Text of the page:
UChicago Humanities Professor Receives Honorary Doctorate from the Universite Jean Monnet
For his rigorous research illuminating French literature, theater, and history, promotion of the arts, and emphasis on interdisciplinary studies, Prof. Larry F. Norman received an honorary doctorate from the Université Jean Monnet de Saint Etienne on Dec. 7, 2022. This achievement comes in same year as Norman’s award-winning book The Shock of the Ancient: Literature and History in Early-Modern France (2011) was translated into French.
“From his historical research on theater and aesthetics in 17th-century France to his leadership in making the University of Chicago a global center for the arts, Larry Norman embodies the combination of rigor and openness that makes this institution great,” said Richard Neer, the Barbara E. and Richard J. Franke Distinguished Service Professor in the Departments of Art History, Cinema and Media Studies, and the College and Director of Franke Institute for the Humanities. “His intellectual, professional, and personal generosity are inspiring, and this honor is richly, richly deserved.”
Composition in Color
To capture the essence of Augusta Read Thomas’ extensive body of musical work is as nuanced and colorful of an endeavor as the creative and technical process behind its composition. While language is similar to music in many ways—a means of communication, a form of expression—it often lacks that which is elusive and inexplicable about the means in which orchestral sound and contrapuntal rhythm can truly move one on a visceral level.
While defined in her own words as “highly notated, precise, carefully structured, soundly proportioned” with an organic self-propulsion and vibrant inner life—as if “overhearing a captured improvisation,” the nuanced work calls to mind expressive language like spontaneous, elegant, capricious, ardent, lyrical, and dynamic, informed by a process in which material and form has been sculpted, polished, chiseled, and formed.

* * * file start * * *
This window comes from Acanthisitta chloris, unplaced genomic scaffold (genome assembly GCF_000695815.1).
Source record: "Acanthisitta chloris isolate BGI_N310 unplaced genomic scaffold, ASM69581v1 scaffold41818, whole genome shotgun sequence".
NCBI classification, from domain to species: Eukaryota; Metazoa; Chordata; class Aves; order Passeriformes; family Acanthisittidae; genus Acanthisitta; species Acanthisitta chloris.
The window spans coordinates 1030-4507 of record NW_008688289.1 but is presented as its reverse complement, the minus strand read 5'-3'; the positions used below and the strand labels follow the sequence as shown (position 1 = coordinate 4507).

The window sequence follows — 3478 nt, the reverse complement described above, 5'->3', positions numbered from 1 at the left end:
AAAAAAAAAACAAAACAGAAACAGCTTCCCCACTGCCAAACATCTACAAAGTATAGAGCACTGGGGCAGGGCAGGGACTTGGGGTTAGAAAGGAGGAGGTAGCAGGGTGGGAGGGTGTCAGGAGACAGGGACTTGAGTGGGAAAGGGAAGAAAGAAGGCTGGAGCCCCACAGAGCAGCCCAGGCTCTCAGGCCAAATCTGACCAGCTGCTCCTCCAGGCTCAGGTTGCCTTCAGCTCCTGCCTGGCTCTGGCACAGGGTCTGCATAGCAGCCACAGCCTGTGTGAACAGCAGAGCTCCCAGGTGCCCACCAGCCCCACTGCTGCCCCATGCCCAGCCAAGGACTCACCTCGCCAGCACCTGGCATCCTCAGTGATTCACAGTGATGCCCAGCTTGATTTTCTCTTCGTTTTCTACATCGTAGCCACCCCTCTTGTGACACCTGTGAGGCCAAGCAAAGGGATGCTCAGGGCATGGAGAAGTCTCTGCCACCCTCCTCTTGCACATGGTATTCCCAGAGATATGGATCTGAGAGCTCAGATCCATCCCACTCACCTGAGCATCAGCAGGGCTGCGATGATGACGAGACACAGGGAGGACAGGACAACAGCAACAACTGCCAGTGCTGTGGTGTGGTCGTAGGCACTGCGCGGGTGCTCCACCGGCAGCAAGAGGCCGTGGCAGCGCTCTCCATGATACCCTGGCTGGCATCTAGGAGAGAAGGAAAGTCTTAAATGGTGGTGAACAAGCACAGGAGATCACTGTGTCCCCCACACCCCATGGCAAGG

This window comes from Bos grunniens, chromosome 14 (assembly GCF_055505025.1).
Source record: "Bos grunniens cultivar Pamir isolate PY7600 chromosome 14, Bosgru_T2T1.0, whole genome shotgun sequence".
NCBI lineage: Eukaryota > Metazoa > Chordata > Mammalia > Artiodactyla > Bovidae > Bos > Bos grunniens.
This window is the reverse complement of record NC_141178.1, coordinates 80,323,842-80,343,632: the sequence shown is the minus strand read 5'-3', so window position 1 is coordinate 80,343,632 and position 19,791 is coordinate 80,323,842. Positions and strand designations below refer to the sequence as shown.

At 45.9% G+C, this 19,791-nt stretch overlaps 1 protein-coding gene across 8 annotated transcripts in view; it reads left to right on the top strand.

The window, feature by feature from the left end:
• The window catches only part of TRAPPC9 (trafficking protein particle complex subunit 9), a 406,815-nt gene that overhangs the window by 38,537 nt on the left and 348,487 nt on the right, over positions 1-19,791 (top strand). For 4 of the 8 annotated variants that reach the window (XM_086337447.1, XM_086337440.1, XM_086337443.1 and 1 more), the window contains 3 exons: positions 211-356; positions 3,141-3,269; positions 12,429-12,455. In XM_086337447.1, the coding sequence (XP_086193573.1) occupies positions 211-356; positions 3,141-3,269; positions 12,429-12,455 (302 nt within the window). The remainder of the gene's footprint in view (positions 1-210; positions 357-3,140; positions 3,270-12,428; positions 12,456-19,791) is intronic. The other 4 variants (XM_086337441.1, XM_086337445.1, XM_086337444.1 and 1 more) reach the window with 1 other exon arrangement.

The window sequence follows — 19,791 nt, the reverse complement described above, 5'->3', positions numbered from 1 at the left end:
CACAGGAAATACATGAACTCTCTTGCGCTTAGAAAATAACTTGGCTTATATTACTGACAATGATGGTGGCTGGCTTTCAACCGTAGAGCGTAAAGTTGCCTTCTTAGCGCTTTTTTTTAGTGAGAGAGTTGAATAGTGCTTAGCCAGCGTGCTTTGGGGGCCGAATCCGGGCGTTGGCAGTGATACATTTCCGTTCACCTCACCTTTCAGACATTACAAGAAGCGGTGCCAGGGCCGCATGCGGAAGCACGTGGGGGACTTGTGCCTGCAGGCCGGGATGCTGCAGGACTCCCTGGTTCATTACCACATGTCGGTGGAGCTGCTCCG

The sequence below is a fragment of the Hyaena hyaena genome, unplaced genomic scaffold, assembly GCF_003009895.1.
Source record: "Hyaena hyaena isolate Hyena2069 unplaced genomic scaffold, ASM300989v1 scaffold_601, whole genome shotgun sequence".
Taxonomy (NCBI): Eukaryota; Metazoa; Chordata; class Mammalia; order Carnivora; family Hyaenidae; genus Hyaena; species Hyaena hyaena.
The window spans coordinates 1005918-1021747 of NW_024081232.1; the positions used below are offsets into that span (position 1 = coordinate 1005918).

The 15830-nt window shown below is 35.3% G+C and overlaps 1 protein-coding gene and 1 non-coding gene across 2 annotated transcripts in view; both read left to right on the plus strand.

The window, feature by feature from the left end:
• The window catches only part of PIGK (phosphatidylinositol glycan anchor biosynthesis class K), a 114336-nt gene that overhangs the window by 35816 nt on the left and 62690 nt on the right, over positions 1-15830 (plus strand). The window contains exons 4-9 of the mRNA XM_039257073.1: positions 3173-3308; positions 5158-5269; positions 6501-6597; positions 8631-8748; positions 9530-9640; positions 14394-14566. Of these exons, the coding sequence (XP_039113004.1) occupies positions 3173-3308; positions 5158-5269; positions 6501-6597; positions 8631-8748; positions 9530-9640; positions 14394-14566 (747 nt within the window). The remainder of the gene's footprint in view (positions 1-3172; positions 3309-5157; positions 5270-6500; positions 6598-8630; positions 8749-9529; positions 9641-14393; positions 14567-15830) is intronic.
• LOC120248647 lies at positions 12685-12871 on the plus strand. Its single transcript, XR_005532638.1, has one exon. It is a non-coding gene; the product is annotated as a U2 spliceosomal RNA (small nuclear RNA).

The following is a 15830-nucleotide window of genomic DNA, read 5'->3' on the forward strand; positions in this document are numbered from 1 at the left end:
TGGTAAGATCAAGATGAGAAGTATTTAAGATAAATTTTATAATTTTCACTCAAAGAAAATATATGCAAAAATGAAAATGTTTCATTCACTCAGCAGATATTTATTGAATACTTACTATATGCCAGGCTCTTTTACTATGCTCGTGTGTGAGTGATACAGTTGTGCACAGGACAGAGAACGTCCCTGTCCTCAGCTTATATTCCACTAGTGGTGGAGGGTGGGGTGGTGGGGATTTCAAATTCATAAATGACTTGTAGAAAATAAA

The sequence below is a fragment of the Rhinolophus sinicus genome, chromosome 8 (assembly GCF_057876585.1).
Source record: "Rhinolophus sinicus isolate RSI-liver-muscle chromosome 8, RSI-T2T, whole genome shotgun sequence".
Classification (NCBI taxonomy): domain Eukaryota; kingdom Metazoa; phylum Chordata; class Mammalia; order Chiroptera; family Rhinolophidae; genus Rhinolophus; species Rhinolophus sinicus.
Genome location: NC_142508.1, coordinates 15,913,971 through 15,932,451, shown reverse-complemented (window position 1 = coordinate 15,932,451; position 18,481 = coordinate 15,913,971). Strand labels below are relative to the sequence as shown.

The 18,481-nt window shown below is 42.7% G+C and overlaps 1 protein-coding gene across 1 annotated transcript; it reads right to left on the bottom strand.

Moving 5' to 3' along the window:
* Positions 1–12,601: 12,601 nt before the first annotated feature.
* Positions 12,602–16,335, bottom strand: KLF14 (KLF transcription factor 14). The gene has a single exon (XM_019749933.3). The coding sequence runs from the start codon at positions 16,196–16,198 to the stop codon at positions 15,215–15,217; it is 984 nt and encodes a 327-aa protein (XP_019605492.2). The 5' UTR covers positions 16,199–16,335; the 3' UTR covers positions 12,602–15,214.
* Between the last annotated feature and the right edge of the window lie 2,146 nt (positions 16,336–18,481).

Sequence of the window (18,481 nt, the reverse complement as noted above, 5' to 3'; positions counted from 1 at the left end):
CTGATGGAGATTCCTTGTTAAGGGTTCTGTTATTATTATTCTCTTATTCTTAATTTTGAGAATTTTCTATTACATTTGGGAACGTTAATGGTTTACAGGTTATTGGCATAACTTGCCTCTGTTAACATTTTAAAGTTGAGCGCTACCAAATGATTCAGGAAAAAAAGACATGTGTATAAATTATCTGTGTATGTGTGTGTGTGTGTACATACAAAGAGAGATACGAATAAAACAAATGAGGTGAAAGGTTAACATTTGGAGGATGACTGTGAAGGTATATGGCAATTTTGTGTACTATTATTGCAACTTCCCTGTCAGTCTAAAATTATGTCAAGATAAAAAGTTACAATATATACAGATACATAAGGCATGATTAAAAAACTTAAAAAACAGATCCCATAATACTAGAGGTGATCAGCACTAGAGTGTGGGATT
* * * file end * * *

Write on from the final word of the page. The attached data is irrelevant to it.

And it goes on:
A century ago, UChicago scholars argued a controversial idea: Western civilization had its roots in the ancient Middle East—not in Greece or Rome. Today, scholars at the OI and across the University continue shaping the study of the early civilization through archaeological work and their research on the world’s most ancient languages.
In 1919, UChicago Egyptologist James Henry Breasted formed the Oriental Institute (OI)—a world-renowned museum and interdisciplinary research center dedicated to the study of early civilizations in Western Asia and North Africa.
OI archaeologists carried out large-scale expeditions in modern-day Iraq, Turkey, Egypt, Iran and Israel, unearthing massive temple complexes as well as objects of everyday life. For over 100 years, these items have helped researchers sketch a portrait of life in the some of the world’s oldest cities.
Janel M. Mueller, Formidable Intellect and Pioneering Figure at UChicago, 1938–2022
Janel Mulder Mueller, the William Rainey Harper Professor Emerita in the Department of English Language and Literature at the University of Chicago and former dean of the Humanities Division, died Oct. 21 in Chicago. She was 83 years old.
The first woman to lead an academic division at UChicago, Mueller combined a formidable intellect with an awareness of her role as a pioneer in higher education.
“Janel’s teaching was rigorous and inspirational at all levels,” said UChicago colleague James K. Chandler, the William B. Ogden Distinguished Service Professor in the Departments of English Language and Literature and Cinema and Media Studies. “She trained generations of young scholars in and beyond early modern studies who are now, in their turn, leaders in their fields.”